A strong supporter of Liz Truss to win the race for No 10, the arch-Brexiteer called for “a re-thinking of the British state” – arguing mere cuts in public spending will not go far enough.
The Leave campaign won the 2016 campaign partly on a promise to boost spending, notably by £350m-a-week on the NHS, but Mr Rees-Mogg is pointing to a different agenda.
“Our departure from the European Union necessitates a re-thinking of the British state,” the minister for Brexit opportunities has written in a newspaper article.
“This means going beyond ministers looking for fiscal trims and haircuts and considering whether the state should deliver certain functions at all.”
It comes after Ms Truss vowed to press the accelerator on ripping up thousands of EU regulations if she wins power, which has raised fears that protections will disappear.
The Liberal Democrats said the comments would “raise fears that the worst damage to relations with our neighbours is not yet done”.
Mr Rees-Mogg argued tearing back the state’s role would allow the next government to help people with rocketing energy bills, which the leadership race favourite has said she will do through tax cuts.
“As a supporter of Liz Truss to become prime minister I am a strong advocate of the benefit of tax cuts to the economy and to the British consumer,” he wrote in The Daily Telegraph.
The call was endorsed by another senior Truss backer, former Brexit minister David Frost, who is expected to be given a leading role in her administration.
Mr Rees-Mogg was “absolutely right about the need to "rethink the British state" after Brexit”, Lord Frost said.
Layla Moran, the Lib Dem foreign affairs spokeswoman, said: “Rather than try to dismantle the British state, maybe Rees-Mogg should try and tear down the huge amounts of red tape which have been erected thanks to the Conservatives’ trade deal with Europe.”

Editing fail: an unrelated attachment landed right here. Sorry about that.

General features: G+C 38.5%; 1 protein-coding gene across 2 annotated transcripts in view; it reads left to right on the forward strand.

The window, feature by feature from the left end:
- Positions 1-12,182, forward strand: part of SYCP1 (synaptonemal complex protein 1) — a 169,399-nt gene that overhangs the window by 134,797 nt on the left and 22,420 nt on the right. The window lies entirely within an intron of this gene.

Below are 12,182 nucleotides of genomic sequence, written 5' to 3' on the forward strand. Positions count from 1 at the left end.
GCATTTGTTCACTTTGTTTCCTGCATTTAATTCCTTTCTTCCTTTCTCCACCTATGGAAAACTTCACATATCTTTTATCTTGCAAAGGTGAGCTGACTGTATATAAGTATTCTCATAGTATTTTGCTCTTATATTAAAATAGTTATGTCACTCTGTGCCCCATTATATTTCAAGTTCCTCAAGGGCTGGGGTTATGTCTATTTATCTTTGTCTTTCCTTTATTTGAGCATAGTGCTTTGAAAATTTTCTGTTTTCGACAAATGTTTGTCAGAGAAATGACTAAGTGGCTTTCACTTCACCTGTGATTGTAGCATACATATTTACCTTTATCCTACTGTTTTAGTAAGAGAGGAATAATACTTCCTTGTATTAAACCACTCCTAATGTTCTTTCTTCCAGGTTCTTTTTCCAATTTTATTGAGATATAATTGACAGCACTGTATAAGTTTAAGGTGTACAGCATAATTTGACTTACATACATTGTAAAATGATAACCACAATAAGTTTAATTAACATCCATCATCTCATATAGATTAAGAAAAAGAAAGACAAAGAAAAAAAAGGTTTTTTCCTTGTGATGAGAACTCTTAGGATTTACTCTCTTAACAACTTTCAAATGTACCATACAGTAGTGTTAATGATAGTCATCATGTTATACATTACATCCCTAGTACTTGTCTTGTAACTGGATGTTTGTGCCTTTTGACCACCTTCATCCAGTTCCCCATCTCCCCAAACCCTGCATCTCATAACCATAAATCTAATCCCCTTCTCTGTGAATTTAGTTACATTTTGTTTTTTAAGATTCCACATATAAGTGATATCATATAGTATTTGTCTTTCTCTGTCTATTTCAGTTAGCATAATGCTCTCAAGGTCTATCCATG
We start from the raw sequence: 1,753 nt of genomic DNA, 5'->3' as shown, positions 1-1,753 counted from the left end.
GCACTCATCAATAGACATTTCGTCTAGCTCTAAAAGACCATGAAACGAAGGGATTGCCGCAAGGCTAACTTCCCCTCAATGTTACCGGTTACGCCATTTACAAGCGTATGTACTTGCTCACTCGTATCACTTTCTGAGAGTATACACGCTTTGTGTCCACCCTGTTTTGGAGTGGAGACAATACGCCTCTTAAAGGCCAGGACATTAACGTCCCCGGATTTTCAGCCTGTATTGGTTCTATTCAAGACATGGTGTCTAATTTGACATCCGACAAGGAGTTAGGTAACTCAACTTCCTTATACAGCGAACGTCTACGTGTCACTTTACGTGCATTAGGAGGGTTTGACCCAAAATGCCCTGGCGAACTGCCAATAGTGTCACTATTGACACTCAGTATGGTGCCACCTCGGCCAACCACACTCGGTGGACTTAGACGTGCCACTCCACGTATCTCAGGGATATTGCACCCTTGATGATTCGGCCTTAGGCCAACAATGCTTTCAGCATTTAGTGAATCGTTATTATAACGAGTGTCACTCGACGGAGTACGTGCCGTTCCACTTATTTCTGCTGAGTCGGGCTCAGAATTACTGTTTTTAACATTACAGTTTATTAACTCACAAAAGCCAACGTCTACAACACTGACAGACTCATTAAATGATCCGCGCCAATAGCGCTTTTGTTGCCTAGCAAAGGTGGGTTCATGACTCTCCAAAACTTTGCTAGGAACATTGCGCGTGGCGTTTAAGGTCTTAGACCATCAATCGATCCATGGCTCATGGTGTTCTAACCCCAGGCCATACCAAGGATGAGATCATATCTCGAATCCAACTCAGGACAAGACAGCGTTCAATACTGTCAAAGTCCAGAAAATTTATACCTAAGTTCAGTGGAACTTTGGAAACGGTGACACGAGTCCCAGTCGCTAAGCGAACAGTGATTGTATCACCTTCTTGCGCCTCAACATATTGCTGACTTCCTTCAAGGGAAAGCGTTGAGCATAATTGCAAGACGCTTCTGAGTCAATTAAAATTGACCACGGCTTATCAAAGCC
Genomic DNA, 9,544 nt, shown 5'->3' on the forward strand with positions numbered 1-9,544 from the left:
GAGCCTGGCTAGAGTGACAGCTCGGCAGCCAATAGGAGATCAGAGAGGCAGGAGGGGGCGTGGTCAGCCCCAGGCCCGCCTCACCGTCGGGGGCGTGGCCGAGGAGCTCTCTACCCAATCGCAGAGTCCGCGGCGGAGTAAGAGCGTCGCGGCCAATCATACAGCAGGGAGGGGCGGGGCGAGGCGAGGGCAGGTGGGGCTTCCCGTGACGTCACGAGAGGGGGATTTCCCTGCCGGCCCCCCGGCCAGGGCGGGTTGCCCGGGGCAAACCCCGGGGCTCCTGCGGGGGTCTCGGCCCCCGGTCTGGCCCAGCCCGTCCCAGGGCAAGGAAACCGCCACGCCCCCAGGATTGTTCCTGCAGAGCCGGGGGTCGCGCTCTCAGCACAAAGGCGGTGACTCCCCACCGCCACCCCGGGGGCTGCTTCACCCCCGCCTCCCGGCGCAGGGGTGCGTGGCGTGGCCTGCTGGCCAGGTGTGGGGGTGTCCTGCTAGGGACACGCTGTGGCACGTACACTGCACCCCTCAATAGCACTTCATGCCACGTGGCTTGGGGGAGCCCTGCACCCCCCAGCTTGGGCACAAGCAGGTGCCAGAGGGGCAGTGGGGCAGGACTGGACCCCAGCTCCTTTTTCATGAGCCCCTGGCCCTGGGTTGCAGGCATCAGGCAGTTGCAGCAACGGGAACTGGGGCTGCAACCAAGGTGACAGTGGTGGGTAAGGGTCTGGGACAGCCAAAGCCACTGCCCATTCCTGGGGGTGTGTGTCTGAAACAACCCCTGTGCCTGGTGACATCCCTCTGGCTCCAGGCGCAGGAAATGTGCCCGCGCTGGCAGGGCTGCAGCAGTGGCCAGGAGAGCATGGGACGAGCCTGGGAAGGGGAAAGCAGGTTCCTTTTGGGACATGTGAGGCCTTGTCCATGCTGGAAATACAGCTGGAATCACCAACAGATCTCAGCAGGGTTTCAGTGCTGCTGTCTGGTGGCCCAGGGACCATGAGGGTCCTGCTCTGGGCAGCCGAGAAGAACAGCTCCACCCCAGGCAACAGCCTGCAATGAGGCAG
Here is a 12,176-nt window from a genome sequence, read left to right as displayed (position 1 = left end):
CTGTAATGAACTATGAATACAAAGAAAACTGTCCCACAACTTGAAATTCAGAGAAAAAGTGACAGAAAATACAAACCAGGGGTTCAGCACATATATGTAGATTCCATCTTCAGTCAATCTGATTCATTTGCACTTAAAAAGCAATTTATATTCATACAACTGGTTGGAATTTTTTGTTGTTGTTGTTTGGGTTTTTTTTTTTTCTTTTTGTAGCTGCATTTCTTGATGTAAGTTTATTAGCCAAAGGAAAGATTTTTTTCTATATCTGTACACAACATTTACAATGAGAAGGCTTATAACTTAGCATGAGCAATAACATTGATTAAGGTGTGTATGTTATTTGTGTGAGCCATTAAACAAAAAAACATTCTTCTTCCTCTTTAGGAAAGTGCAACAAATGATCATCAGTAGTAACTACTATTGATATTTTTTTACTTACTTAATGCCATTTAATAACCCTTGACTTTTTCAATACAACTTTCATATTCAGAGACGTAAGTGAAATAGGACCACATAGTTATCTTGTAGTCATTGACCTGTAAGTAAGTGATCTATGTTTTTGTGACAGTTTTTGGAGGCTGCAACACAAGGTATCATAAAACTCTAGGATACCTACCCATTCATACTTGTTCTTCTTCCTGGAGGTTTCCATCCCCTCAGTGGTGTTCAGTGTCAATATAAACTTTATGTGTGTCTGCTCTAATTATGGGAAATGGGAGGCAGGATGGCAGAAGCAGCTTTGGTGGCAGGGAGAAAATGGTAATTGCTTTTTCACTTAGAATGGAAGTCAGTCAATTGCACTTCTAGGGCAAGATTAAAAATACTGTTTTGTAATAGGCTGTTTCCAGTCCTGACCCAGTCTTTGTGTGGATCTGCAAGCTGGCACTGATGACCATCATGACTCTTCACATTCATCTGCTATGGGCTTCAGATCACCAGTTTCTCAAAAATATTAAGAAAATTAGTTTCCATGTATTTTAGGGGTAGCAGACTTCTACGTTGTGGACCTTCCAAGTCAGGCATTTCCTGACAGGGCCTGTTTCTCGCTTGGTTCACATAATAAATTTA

The Best for Britain better democracy campaign group seized on Mr Mogg claiming £4bn had been found from his efficient drive – arguing it was too little to avoid dramatic cuts.
“It will likely lead to the civil service to stop delivering functions including essential public services that Tory governments continue to run into the ground,” said Naomi Smith, its chief executive.
The call comes after the respected Institute for Fiscal Studies warned that big spending cuts are inevitable if Ms Truss pursues the £30bn-plus of tax cuts she plans, calling them unrealistic.
Angela Rayner, Labour’s deputy leader, said: “There’s nothing ‘efficient’ about cutting frontline services already overwhelmed by backlogs when families are already struggling to make ends meet.
“Now Liz Truss is pledging yet more cuts which will only worsen the backlogs we already have in courts, airports and GPs, leaving people waiting even longer for passports, driving licences, and vital appointments.”
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